As covered in a slew of other blog posts covering SXSW, there was one tech trend that climbed above the others this year, the geo-location meetup. Think of it as using your mobile phone location for connecting rather than just broadcasting.
There are a handful of apps that take geo-location to the next level. Instead of simply broadcasting your location like on Foursquare, these apps actually pin point your location and then let you know if there are others around you that you may be interested in connecting with. The three most popular of these services that I heard the most come up in conversation this week was Sonar, Glancee, and Highlight. Sonar analyzes your Foursquare, Facebook and Twitter connections to locate if notify you if any friends or even friends of friends are nearby. Highlig.ht lets you see when your Facebook contacts are around, and the Glancee app locates people with similar interests that are within your vicinity.
Given the nature of the SXSW conference, these apps are actually pretty helpful. The challenge for these new apps is that while there can be use and interest at the biggest tech conference; they need to stay relevant and serve a purpose throughout the rest of the year. I find that that will be a challenge.
There is a great purpose to locate friends and contacts when you’re all running around trying to figure out where the best party is at, who’s giving out free beer, and where you can find a food truck without an hour long wait. But SXSW is not reality. It’s a techy and digital marketers dream week that provides some of the best opportunities to meet with contacts you only know from your social media networks or have read about.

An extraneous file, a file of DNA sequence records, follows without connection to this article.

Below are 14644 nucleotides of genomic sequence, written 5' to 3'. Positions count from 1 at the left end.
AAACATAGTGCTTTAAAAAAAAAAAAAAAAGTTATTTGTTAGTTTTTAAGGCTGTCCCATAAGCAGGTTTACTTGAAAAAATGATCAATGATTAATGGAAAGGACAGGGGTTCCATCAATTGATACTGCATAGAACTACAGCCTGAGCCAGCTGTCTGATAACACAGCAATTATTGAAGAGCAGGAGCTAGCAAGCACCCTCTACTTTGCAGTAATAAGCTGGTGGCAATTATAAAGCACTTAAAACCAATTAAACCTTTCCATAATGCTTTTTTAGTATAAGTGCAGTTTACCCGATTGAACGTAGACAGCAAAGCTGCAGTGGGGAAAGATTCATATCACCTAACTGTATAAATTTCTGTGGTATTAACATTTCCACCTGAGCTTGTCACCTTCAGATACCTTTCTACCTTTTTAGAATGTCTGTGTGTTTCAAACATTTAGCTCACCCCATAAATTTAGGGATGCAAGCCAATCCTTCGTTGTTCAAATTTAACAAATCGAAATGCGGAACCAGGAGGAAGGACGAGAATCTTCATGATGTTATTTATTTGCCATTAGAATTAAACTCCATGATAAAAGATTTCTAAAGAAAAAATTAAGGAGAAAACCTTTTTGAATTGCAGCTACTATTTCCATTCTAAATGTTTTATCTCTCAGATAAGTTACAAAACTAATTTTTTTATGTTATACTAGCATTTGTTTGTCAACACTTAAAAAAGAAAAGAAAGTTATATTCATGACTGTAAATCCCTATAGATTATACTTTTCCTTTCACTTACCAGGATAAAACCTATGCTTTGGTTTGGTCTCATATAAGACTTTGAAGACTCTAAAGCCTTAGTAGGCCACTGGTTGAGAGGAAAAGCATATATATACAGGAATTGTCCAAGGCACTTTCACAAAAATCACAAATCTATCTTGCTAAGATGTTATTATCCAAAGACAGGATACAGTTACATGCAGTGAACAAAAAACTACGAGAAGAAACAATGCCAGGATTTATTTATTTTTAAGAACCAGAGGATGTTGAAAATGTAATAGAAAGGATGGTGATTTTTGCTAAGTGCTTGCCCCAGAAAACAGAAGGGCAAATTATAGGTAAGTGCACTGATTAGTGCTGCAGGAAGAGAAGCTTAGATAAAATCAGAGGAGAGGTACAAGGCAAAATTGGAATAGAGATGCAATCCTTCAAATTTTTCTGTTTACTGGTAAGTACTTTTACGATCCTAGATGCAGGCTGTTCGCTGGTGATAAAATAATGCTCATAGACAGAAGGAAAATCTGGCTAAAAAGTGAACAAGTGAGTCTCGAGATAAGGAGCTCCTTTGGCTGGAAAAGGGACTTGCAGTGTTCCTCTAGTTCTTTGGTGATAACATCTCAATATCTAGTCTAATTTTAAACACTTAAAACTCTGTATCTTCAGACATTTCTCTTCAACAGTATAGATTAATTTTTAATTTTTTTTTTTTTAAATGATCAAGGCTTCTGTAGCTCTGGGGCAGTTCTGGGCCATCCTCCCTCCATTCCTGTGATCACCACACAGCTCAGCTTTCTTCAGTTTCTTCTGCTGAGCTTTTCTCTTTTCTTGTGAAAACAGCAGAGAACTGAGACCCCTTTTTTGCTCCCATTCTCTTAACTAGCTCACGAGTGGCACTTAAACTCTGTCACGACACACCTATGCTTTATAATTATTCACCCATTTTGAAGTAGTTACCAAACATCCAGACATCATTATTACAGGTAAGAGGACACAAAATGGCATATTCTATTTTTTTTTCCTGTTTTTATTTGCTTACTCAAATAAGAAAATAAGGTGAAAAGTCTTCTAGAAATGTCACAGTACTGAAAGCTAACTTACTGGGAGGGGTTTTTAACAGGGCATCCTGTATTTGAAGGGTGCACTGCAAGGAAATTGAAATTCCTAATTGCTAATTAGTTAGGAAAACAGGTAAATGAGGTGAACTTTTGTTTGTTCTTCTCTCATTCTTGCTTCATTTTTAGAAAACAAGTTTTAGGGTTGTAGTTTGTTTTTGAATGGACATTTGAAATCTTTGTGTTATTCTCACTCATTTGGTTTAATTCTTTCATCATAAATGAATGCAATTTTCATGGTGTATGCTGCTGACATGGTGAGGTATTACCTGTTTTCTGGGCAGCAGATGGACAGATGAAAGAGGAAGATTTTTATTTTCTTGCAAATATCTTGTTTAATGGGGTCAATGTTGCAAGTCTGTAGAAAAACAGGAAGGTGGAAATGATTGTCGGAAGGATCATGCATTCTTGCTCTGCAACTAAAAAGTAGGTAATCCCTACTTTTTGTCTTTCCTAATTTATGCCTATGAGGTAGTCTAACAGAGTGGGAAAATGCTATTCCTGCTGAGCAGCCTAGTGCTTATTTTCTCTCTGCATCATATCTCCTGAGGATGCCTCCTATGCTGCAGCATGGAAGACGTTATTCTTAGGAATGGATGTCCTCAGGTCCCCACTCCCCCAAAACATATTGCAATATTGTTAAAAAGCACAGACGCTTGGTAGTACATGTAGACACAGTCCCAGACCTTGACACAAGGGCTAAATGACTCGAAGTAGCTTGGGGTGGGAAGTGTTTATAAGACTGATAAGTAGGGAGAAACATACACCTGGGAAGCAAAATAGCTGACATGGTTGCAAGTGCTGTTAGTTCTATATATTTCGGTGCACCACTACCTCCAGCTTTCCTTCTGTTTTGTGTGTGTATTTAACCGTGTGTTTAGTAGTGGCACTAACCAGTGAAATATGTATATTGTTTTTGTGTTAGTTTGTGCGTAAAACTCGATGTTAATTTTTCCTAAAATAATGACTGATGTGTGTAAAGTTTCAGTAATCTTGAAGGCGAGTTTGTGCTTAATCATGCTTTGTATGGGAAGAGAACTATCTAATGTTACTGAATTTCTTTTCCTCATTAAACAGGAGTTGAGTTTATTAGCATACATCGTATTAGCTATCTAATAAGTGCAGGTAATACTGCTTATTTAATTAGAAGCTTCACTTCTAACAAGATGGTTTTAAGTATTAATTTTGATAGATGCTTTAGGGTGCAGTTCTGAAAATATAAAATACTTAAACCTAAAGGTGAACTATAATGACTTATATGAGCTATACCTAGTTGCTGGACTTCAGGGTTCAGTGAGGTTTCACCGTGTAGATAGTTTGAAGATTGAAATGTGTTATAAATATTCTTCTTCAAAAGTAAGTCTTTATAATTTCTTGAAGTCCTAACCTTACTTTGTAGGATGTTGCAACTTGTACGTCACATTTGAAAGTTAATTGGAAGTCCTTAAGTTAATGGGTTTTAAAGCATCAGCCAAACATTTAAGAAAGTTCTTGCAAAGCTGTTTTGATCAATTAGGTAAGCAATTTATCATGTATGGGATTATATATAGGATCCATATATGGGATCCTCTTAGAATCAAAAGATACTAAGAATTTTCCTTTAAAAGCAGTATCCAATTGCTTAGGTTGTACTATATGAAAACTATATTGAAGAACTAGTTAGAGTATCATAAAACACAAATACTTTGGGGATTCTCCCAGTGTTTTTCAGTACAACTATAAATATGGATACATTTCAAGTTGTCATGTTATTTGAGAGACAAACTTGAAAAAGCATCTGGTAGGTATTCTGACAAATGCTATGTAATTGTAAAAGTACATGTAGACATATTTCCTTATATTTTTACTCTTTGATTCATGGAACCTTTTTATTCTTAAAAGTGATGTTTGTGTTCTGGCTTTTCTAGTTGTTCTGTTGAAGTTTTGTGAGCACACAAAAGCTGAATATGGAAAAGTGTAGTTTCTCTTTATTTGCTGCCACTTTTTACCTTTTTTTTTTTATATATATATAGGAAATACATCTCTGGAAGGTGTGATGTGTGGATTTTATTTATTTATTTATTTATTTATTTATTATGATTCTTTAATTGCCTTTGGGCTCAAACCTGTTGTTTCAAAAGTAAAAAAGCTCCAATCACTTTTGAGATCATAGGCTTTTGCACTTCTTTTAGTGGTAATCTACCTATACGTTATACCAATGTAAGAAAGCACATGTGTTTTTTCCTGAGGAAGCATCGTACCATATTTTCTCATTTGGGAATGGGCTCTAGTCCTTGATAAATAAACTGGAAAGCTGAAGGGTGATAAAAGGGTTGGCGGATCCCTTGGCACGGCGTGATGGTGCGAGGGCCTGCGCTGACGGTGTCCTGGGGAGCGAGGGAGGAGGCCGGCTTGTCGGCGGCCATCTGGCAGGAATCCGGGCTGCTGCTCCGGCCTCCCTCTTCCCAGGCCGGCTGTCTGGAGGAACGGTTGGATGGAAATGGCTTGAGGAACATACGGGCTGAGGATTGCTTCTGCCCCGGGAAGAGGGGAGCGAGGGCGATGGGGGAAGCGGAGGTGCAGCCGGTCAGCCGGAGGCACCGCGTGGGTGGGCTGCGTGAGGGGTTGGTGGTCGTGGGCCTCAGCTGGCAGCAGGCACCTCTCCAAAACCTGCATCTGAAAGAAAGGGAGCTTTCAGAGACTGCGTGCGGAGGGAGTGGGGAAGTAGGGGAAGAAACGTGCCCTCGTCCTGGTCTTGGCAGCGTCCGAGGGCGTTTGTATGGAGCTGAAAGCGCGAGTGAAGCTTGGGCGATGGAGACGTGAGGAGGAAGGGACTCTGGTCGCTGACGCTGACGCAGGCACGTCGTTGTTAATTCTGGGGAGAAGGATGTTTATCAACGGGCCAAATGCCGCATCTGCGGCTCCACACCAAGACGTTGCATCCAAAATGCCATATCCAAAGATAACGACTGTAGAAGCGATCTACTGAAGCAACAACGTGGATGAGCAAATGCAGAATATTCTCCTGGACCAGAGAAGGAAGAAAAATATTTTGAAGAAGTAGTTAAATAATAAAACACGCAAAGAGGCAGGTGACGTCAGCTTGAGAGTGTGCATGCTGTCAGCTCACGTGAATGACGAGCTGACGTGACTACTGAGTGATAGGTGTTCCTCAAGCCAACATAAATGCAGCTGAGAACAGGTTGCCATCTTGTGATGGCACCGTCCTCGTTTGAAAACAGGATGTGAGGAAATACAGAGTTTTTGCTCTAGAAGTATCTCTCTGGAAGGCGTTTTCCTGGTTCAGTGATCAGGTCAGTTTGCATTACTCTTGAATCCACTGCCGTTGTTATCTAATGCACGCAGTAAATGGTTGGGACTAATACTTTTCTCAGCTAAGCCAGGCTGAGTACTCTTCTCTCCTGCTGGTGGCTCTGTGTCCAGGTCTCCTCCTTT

But will anyone, or at least a big enough number of people find use for this when they go home? My guess is no. The truth is that a relatively decent percentage of our “friends” on Facebook, Twitter, and Foursquare are just contacts at best. If I emailed everyone on my Facebook friend list there are quite a few who would have to look at my profile to even remember how we are “friends”. Twitter is even more obscure. When you have this many people who you are just some what familiar with tracking down your movements, security and safety issues arise (especially for women).
If you get the most die-hard of the die-hard social media people and first adopters all gathered in the same city at the same time then I think these apps have a strong future. If not, these apps will have a tough time breaking into the general public.